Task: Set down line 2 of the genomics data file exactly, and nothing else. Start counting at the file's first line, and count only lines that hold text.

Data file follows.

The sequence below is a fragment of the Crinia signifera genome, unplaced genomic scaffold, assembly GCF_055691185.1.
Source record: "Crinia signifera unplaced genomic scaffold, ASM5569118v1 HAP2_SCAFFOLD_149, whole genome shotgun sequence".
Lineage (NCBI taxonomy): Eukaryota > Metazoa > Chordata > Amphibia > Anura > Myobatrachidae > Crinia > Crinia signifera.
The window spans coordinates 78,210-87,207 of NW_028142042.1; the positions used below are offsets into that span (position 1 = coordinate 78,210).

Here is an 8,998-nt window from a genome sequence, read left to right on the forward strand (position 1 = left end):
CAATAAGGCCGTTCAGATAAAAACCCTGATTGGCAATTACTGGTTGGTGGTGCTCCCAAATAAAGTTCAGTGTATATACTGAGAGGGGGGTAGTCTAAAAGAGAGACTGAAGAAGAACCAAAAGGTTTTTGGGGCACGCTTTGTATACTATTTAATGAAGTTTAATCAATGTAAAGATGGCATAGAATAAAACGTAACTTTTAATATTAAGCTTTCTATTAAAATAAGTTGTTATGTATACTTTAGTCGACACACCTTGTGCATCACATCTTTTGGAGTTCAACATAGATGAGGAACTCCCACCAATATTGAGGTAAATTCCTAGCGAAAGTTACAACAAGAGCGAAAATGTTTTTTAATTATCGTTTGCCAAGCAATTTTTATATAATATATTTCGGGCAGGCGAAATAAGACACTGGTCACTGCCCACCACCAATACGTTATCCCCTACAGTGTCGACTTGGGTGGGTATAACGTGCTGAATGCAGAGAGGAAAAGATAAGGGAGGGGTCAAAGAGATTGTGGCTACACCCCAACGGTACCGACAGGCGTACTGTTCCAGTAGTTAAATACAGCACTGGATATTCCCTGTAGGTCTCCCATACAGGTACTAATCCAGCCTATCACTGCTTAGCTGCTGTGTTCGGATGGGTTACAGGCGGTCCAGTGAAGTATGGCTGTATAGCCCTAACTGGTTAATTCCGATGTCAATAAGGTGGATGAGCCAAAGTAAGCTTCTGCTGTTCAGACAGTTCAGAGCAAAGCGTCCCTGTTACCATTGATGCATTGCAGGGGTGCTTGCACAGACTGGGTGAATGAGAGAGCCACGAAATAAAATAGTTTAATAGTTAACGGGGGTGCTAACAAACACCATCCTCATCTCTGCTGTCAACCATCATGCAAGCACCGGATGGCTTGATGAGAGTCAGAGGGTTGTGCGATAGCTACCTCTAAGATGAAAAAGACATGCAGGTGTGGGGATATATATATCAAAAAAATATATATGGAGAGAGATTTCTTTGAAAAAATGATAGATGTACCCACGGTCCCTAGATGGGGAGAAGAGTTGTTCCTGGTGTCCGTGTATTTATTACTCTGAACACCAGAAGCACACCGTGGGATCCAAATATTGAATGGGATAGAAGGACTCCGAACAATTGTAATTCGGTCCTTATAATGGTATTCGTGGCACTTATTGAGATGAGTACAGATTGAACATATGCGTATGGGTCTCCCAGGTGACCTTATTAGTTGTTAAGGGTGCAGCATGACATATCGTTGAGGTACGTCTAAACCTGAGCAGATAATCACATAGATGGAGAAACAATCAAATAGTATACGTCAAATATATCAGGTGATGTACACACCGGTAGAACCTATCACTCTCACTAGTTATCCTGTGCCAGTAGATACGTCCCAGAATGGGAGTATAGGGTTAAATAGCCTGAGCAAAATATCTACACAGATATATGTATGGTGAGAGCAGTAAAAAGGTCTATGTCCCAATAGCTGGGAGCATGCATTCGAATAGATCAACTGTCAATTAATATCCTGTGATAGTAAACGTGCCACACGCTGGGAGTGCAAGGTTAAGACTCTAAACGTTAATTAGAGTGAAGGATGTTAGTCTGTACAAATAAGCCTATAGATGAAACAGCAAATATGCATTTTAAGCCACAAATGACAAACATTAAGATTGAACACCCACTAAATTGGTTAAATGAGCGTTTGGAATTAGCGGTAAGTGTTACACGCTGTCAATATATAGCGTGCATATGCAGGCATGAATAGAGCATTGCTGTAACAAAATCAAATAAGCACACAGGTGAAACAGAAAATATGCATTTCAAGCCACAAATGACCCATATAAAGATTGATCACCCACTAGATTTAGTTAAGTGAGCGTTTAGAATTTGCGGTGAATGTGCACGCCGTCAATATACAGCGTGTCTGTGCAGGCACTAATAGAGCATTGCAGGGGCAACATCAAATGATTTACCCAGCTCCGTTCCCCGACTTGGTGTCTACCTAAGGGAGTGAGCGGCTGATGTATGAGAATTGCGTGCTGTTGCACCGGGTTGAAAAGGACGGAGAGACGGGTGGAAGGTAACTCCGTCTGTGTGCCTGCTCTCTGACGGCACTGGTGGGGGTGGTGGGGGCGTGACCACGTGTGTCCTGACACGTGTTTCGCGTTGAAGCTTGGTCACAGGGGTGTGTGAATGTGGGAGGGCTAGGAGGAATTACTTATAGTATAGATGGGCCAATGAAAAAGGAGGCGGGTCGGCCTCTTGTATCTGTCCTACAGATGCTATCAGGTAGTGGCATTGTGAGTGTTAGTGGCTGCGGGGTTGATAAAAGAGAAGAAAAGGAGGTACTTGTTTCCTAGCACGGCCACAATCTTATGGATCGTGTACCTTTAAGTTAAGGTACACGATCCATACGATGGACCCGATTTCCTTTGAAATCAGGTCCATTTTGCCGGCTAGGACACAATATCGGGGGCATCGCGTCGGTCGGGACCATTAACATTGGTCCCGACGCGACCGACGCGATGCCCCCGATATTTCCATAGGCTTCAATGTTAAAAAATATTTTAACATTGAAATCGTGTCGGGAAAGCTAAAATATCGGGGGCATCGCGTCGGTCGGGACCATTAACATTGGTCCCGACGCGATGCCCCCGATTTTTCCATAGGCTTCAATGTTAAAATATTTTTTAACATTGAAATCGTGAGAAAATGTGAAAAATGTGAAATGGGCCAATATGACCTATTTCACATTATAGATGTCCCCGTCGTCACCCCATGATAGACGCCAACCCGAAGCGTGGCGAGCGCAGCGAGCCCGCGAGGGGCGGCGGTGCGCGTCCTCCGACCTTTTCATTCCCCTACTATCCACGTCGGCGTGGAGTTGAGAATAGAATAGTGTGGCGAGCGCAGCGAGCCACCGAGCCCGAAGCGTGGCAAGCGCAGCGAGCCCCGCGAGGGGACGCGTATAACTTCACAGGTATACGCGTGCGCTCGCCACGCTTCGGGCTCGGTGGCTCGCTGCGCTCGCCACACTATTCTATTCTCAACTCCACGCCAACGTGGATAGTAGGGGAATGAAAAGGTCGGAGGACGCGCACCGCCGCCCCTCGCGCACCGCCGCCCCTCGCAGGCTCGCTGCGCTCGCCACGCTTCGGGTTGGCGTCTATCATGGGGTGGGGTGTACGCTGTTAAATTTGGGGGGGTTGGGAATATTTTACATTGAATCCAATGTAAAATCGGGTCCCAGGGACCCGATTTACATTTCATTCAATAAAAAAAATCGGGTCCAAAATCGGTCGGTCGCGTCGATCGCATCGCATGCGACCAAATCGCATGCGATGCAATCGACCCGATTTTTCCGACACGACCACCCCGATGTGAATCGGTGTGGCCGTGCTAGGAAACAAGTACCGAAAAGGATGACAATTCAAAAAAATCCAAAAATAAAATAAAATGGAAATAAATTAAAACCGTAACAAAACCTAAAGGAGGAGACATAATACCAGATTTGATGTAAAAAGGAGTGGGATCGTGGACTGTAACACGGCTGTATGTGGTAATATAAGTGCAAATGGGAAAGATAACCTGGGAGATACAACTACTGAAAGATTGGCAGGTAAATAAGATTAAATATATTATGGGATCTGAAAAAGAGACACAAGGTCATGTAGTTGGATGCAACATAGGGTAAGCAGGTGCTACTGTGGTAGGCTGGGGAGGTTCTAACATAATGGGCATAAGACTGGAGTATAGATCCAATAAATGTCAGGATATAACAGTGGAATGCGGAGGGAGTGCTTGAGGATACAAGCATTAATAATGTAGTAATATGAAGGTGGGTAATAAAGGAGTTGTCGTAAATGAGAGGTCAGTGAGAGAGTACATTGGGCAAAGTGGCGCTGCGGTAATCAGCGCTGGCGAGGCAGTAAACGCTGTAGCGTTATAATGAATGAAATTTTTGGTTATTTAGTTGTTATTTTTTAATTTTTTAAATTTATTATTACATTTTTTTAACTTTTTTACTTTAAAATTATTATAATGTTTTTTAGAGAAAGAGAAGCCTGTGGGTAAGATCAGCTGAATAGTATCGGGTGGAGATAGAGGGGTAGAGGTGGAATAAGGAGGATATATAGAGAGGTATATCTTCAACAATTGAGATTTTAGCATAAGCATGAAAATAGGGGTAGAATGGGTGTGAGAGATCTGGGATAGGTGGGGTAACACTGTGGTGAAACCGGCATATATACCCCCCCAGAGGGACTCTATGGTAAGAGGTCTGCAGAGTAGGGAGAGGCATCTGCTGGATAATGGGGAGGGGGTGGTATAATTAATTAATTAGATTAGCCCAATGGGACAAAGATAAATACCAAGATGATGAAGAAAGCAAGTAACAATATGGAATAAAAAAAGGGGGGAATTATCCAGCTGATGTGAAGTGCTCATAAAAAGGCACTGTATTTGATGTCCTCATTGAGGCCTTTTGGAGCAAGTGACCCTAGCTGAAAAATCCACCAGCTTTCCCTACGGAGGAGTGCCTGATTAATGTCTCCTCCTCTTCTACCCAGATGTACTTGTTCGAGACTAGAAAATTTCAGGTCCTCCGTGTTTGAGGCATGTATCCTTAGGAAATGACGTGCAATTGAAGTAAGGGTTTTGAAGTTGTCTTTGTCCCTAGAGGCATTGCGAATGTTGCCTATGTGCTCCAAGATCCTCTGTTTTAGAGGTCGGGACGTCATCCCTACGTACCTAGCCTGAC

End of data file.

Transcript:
Source record: "Crinia signifera unplaced genomic scaffold, ASM5569118v1 HAP2_SCAFFOLD_149, whole genome shotgun sequence".